A close-up photo shows a firefly sitting on a leaf.
Photo by Paul Seevers.

It’s a dark and steamy night. … No, this isn’t the beginning of a horror story, but one of a love story! A favorite thing of mine to do is to sit out on the front steps on summer evenings in June and early July and watch the lightning bugs flash. It seems to come and go in waves. One will start and be followed by many flashes. Then the sky goes dark for a bit and then it begins again. The love story part fits right here. This is their season, and the timing varies a little each year depending on temperatures and humidity levels.

Lightning bug flashes are a form of communication between males and females. Often, the females are hidden on the ground, in the grass or under leaf litter. The males fly around, flashing their lights in a pattern unique to their own species, and those are the ones we are most likely to see. The female’s response flash is often very different from the male’s. Hers is a softer light, shorter in duration and often directly pointed toward the male, making it go unnoticed by most people. There is one species however (Photuris spp.), where the females will mimic another species’ flash pattern (Photinus spp.), coaxing the males of that species to land looking to mate. But instead, she makes a meal out of him!

A female Photuris spp. lightning bug eating a male Photinus spp. lightning bug.
This female Photuris spp. firefly tricked a male Photinus spp. firefly into being her dinner. (Photo by Paul Seevers)

While it is believed that most adult lightning bugs do not eat, that they are just interested in mating and laying as many fertilized eggs as possible, there is evidence of the adults eating nectar from flowers. For most lightning bug species, adults only live one to four weeks. The egg stage is also brief, lasting two to three weeks. Depending on the species, the eggs will be laid singly or in clutches of a few to more than 100 eggs! The eggs are barely visible to the human eye. Firefly eggs need moisture, so the higher humidity of summer and the climate of where the eggs are laid is crucial. Often the eggs are laid in leaf litter or rock crevices. The larval stages will last one to two years and during this time, they are predacious – you could even say they are eating machines!

If conditions are favorable, the time spent in this larval form is shorter, about one year. If conditions are not favorable, it will take longer for them to develop. Food resources, rainfall and temperature all play a major role in how long it takes for them to develop. The larval forms eat earthworms and soft-bodied insects like caterpillars, snails and slugs.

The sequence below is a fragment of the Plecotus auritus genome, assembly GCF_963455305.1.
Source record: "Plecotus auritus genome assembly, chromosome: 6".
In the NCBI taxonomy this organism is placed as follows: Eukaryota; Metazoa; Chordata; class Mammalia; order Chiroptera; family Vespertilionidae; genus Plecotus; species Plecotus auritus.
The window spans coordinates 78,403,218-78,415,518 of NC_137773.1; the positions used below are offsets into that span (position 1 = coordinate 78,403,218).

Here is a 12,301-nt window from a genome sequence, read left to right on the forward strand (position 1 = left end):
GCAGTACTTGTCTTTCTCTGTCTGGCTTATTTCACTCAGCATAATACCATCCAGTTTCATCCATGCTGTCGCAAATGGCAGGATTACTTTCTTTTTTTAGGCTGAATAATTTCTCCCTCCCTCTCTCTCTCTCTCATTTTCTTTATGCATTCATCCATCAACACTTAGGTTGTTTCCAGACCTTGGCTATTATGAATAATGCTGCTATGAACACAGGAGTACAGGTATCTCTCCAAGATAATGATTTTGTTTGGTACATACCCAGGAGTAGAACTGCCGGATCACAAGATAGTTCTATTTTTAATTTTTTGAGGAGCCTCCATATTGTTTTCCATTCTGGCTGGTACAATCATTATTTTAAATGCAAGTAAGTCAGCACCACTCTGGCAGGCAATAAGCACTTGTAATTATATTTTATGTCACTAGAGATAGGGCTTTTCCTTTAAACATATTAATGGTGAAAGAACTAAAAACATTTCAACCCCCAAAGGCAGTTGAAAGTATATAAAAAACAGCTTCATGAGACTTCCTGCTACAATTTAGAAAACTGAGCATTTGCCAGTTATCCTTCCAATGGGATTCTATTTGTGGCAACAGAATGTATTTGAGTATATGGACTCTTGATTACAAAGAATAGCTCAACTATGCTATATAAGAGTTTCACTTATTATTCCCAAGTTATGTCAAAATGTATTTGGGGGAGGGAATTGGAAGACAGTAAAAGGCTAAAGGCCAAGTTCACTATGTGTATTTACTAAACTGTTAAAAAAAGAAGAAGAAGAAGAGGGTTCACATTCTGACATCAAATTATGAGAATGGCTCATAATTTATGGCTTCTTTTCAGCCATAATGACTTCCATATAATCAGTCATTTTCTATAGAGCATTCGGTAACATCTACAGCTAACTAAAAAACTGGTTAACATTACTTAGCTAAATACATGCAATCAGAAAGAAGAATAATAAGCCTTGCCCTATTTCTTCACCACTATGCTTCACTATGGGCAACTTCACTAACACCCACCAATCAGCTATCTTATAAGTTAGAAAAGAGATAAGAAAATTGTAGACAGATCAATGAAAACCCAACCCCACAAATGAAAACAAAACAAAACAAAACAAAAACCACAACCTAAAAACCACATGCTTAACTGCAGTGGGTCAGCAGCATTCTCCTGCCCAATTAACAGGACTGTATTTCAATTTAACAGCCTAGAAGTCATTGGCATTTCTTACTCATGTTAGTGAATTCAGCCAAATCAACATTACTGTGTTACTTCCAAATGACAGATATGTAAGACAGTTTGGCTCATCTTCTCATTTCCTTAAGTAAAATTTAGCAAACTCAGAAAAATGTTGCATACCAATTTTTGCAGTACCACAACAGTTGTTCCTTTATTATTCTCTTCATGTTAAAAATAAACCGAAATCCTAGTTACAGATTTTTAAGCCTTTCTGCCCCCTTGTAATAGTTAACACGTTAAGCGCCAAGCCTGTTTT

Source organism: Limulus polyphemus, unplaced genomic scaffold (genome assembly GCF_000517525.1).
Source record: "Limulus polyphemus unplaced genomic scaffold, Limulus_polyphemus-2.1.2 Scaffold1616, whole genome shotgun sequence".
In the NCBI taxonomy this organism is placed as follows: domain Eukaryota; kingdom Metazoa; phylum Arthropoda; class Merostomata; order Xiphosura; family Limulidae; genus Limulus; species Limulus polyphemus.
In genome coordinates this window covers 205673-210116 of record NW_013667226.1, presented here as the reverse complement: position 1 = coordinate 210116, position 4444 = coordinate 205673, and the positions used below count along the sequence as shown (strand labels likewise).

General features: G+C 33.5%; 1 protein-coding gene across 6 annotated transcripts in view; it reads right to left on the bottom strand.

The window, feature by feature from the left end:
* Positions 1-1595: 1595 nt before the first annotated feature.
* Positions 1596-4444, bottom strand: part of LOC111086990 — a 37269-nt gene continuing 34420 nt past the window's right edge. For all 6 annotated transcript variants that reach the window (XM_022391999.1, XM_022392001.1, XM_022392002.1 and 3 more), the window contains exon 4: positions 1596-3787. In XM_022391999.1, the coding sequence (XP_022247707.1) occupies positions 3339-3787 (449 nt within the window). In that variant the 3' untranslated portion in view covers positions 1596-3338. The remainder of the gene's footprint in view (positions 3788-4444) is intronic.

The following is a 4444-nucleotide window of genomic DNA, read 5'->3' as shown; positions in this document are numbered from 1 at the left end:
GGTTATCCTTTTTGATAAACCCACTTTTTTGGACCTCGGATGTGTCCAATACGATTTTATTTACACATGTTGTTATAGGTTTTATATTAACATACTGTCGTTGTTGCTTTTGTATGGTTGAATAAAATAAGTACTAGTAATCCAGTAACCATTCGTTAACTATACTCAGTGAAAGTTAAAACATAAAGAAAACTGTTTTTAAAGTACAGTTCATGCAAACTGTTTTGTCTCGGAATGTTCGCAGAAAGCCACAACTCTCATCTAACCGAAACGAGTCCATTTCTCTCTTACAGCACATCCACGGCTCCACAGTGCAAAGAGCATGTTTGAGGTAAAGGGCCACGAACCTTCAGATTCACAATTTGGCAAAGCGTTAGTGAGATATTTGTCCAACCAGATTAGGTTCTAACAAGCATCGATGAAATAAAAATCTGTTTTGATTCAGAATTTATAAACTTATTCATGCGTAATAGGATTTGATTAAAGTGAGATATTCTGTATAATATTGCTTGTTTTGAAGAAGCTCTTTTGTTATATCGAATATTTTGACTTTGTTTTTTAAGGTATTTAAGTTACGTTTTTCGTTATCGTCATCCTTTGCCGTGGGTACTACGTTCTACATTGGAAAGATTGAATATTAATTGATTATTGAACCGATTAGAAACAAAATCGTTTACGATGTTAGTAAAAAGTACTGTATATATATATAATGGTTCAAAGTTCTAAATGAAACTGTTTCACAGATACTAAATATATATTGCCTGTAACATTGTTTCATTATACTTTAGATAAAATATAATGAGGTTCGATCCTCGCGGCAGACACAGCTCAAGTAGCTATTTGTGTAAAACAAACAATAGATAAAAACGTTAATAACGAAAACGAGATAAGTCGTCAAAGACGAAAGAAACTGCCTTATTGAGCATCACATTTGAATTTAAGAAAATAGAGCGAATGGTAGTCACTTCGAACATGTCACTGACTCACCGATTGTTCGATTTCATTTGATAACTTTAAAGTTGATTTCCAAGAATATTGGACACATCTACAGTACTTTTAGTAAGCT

A close-up photo shows the underside of a firefly.
A New Perspective: The underside of Photinus spp. (Photo by Paul Seevers)

As larvae, fireflies will go through four to seven instars (a developmental stage between each molt) or molts. The tougher outer covering of the larvae does not grow, so in order for them to actually grow, they have to shed that. When the time is right for the last molt, they will find the appropriate spot to pupate. During this phase, the larval form will metamorphosis into the adult form. It can take anywhere from seven to 21 days, depending on the species and environmental conditions. When the adult emerges, it will take time to darken, harden its exoskeleton and prepare its wings for flight. This can take several hours.

There are more than 2,000 species of fireflies worldwide, found on every continent except for Antarctica. Over 125 of those species call North America home, and they are spread throughout the United States, although the eastern portion of the U.S. has more than the west. It seems more of the non-flashing fireflies are found out west, but we do have some non-flashing varieties in Ohio too. They are diurnal (meaning they are active during the daytime) and have no lanterns that flash or glow. It seems that in all, fireflies or lightning bugs of all phases glow, except in the species where the adults have lost their lantern. For some species, the glow of the eggs is so faint, that it cannot be picked up by the human eye!

Fireflies, Glow Worms, and Lightning Bugs: Identification and Natural History of the Fireflies of the Eastern and Central United States and Canada

There are so many fascinating things about lightning bugs/fireflies and I cannot possibly share all that I am learning in this blog. However, if you want to learn more, I suggest reading “Fireflies, Glow-worms, and Lightning Bugs” by Lynn Frierson Faust. It is a very engaging book, full of scientific information written in such a way that keeps your attention and doesn’t overwhelm you. It has also been highly recommended to me to read “Silent Sparks: The Wondrous World of Fireflies” by Sara Lewis.

In the meantime, grab a cold drink and head out to a comfy spot this evening and try to catch the last of the lightning bugs’/fireflies’ annual show. I guarantee it’ll be one of the best activities you will do all summer!

Amy Roell
Director of Programming